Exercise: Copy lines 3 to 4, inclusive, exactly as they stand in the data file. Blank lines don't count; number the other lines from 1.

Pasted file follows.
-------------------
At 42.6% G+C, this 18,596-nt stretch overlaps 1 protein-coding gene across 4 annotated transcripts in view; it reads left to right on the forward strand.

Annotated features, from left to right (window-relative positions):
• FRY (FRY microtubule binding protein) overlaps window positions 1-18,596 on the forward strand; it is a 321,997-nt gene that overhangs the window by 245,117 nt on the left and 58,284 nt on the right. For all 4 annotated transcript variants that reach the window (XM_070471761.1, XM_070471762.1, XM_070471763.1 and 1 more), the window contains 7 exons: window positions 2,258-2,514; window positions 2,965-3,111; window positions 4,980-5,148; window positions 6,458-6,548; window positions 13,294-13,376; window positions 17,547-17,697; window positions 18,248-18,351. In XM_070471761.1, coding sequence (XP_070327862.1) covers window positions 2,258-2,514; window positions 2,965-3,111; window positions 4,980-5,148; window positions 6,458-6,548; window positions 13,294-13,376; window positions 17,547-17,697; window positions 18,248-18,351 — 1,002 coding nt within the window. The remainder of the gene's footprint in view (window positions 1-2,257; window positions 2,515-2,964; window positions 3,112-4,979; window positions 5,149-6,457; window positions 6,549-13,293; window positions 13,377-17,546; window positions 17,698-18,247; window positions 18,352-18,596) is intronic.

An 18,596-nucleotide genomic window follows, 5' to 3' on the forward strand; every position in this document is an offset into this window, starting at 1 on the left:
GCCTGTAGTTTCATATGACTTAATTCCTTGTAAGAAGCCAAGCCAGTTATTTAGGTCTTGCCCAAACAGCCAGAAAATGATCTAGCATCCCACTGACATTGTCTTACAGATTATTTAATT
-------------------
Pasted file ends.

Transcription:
• FRY (FRY microtubule binding protein) overlaps window positions 1-18,596 on the forward strand; it is a 321,997-nt gene that overhangs the window by 245,117 nt on the left and 58,284 nt on the right. For all 4 annotated transcript variants that reach the window (XM_070471761.1, XM_070471762.1, XM_070471763.1 and 1 more), the window contains 7 exons: window positions 2,258-2,514; window positions 2,965-3,111; window positions 4,980-5,148; window positions 6,458-6,548; window positions 13,294-13,376; window positions 17,547-17,697; window positions 18,248-18,351. In XM_070471761.1, coding sequence (XP_070327862.1) covers window positions 2,258-2,514; window positions 2,965-3,111; window positions 4,980-5,148; window positions 6,458-6,548; window positions 13,294-13,376; window positions 17,547-17,697; window positions 18,248-18,351 — 1,002 coding nt within the window. The remainder of the gene's footprint in view (window positions 1-2,257; window positions 2,515-2,964; window positions 3,112-4,979; window positions 5,149-6,457; window positions 6,549-13,293; window positions 13,377-17,546; window positions 17,698-18,247; window positions 18,352-18,596) is intronic.

An 18,596-nucleotide genomic window follows, 5' to 3' on the forward strand; every position in this document is an offset into this window, starting at 1 on the left: